During the cooler months this year, we spoke to Mount Eliza’s Jaymie Moynihan about Scarves for Social Change, her community project focused on knitting hundreds of items for people in need and which has raised more than $9500 for youth projects. Now, as we approach another fire season, 22-year-old Jaymie is preparing to swap her knitting needles for her safety gear as a volunteer CFA firefighter.
It all began in mid-2017 when Jaymie followed in the footsteps of her uncle – a volunteer firefighter who she’d always looked up to. Jumping at the chance to join the CFA, Jaymie originally thought that she’d help behind the scenes. She quickly learnt there were no gender barriers – if you’re willing to do the job, women are provided with the same hands-on work as men. Consequently, when Jaymie was asked if she wanted to complete the training to be on the frontline, she said: “Why not?” Together the handful of women at the Mount Eliza CFA have become close friends and thrive on supporting each other.
“I struggled when I came back from my most recent time away,” said Jaymie. “It was a four-day stint in Gippsland, but I spoke to other firefighters who helped me. I’d never been in a bushfire of that large scale before. It was unfathomable. The best thing to do was to get back on the truck after a couple of months. We’re the most equipped people out there and I had an amazing crew with me when I was terrified, which made the situation easier to bear. If needed, I’d do it again. I’m keen to get back out there now.”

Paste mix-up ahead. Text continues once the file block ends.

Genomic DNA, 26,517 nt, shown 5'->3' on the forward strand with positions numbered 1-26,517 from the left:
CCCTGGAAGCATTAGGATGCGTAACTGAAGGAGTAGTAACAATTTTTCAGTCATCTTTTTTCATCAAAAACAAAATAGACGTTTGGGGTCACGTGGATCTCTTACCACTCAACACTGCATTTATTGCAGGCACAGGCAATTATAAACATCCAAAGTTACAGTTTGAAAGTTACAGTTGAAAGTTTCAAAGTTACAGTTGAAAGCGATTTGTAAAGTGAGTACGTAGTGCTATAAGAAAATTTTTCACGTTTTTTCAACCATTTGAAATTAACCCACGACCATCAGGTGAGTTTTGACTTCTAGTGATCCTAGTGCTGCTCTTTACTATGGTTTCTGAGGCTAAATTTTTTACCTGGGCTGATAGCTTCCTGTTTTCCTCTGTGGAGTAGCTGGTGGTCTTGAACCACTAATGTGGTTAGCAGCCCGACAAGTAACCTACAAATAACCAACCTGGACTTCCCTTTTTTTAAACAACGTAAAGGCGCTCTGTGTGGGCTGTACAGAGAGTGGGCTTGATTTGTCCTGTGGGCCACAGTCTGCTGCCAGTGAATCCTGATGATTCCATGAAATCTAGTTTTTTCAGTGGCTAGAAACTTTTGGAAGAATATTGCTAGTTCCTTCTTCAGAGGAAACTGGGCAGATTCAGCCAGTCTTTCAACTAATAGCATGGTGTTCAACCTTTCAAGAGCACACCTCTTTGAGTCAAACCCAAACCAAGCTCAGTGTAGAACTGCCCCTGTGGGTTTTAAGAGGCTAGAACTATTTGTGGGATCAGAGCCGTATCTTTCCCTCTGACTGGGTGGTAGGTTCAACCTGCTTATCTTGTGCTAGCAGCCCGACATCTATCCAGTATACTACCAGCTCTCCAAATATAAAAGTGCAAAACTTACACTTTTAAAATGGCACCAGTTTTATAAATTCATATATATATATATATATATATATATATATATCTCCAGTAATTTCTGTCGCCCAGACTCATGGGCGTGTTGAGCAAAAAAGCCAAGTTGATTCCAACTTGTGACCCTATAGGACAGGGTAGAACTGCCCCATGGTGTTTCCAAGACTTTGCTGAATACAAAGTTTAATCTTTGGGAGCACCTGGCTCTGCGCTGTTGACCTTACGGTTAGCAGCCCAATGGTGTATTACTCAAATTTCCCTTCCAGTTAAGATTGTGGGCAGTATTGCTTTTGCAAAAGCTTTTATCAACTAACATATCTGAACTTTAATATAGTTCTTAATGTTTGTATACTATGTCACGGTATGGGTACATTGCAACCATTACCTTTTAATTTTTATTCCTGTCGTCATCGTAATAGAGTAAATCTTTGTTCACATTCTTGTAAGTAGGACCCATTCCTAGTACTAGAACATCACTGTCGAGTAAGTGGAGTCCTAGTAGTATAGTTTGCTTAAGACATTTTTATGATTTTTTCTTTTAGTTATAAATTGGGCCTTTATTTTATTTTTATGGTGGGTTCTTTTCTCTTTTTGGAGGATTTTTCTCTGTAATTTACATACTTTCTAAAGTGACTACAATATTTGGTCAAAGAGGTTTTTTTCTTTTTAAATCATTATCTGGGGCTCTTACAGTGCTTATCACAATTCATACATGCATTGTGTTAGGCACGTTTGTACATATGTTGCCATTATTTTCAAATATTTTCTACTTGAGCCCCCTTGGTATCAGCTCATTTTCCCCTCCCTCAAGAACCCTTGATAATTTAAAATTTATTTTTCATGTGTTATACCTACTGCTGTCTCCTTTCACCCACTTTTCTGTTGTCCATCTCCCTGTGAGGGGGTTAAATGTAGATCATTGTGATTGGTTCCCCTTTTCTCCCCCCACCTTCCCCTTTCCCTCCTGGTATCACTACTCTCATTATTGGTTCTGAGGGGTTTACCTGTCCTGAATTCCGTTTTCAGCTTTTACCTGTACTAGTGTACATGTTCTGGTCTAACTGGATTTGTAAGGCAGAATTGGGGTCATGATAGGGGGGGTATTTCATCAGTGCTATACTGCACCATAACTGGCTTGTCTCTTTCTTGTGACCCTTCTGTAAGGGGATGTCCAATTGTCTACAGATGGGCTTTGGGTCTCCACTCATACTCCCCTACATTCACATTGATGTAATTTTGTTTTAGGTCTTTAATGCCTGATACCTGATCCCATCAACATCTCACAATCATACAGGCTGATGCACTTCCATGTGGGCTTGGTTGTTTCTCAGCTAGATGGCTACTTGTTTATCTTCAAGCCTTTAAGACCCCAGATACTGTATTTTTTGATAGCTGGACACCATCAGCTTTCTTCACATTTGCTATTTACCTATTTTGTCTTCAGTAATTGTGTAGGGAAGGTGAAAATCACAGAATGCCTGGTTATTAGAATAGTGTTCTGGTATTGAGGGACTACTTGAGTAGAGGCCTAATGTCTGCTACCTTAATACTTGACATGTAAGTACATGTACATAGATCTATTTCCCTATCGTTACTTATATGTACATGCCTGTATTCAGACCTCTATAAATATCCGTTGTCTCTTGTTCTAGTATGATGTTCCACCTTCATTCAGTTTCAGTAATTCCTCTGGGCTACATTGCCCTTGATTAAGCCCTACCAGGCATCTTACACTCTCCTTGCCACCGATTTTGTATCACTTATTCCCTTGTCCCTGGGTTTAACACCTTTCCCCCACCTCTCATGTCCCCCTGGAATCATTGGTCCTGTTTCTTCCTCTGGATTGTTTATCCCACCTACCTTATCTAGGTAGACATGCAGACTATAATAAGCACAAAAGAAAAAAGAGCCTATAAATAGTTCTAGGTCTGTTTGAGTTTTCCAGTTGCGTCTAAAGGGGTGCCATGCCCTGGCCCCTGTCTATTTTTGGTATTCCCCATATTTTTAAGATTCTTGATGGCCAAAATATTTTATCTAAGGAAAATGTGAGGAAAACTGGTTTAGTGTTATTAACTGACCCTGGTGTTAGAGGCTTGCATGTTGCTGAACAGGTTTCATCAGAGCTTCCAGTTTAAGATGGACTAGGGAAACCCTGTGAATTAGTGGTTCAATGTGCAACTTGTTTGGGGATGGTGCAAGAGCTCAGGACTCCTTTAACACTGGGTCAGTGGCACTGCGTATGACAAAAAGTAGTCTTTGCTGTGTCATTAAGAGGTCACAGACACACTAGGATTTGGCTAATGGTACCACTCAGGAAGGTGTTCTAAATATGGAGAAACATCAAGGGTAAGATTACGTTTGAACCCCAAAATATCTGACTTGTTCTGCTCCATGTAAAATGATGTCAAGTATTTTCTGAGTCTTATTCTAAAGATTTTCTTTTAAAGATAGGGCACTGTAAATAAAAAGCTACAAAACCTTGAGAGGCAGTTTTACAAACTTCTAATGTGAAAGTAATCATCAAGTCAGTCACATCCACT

After regrouping and having a few months off, Jaymie decided to return. While COVID-19 halted the brigade’s weekly training sessions, operations have restarted with masks and gloves, and pre-summer training has commenced. Drills are pivotal as a refresher and making sure that everyone’s skills are up to scratch after a quieter off-season. After the horrendous Black Summer bushfires, Jaymie’s happy to see lots of her fellow volunteer firefighters return.
“You’ve got to be ready. You’re on standby, and you can apply to be assigned interstate. Mount Eliza CFA is great because they allow you to commit what you can, and your experience is always valued.”
To get started, Jaymie stopped by www.cfa.vic.gov.au/volunteer-careers, signed up for her local brigade and chose the role she was interested in. You can do this too. “If you’ve been on the fence about volunteering, all I can say is ‘Do it!’ It’s helped me to see that there’s nothing men do that women can’t, plus all skill sets are advantageous because there’s many areas that you can support. It’s given me the opportunity to meet people from all different walks of life. I’m passionate about promoting women joining the service in what is often perceived to be a male-dominated field.”